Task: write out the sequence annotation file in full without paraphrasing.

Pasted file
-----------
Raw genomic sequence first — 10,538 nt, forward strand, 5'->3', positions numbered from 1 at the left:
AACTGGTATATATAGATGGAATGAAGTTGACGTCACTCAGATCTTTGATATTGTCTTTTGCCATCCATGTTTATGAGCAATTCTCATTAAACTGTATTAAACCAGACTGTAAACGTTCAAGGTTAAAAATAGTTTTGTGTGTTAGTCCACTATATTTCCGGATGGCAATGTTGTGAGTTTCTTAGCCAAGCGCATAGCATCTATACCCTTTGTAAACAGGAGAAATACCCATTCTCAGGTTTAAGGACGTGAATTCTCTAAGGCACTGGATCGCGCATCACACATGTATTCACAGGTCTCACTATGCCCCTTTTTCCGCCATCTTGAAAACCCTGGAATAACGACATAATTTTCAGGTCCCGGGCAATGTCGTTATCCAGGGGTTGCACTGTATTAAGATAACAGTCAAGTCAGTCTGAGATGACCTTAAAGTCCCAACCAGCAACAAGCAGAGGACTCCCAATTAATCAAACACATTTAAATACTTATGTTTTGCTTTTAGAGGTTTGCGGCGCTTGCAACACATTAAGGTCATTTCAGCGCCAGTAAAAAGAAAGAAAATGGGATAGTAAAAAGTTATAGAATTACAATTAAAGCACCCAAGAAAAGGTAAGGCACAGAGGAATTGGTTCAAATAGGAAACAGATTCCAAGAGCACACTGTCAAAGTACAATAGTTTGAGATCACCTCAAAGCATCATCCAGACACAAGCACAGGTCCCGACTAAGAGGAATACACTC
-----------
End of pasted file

Raw genomic sequence first — 10,538 nt, forward strand, 5'->3', positions numbered from 1 at the left:
AACTGGTATATATAGATGGAATGAAGTTGACGTCACTCAGATCTTTGATATTGTCTTTTGCCATCCATGTTTATGAGCAATTCTCATTAAACTGTATTAAACCAGACTGTAAACGTTCAAGGTTAAAAATAGTTTTGTGTGTTAGTCCACTATATTTCCGGATGGCAATGTTGTGAGTTTCTTAGCCAAGCGCATAGCATCTATACCCTTTGTAAACAGGAGAAATACCCATTCTCAGGTTTAAGGACGTGAATTCTCTAAGGCACTGGATCGCGCATCACACATGTATTCACAGGTCTCACTATGCCCCTTTTTCCGCCATCTTGAAAACCCTGGAATAACGACATAATTTTCAGGTCCCGGGCAATGTCGTTATCCAGGGGTTGCACTGTATTAAGATAACAGTCAAGTCAGTCTGAGATGACCTTAAAGTCCCAACCAGCAACAAGCAGAGGACTCCCAATTAATCAAACACATTTAAATACTTATGTTTTGCTTTTAGAGGTTTGCGGCGCTTGCAACACATTAAGGTCATTTCAGCGCCAGTAAAAAGAAAGAAAATGGGATAGTAAAAAGTTATAGAATTACAATTAAAGCACCCAAGAAAAGGTAAGGCACAGAGGAATTGGTTCAAATAGGAAACAGATTCCAAGAGCACACTGTCAAAGTACAATAGTTTGAGATCACCTCAAAGCATCATCCAGACACAAGCACAGGTCCCGACTAAGAGGAATACACTC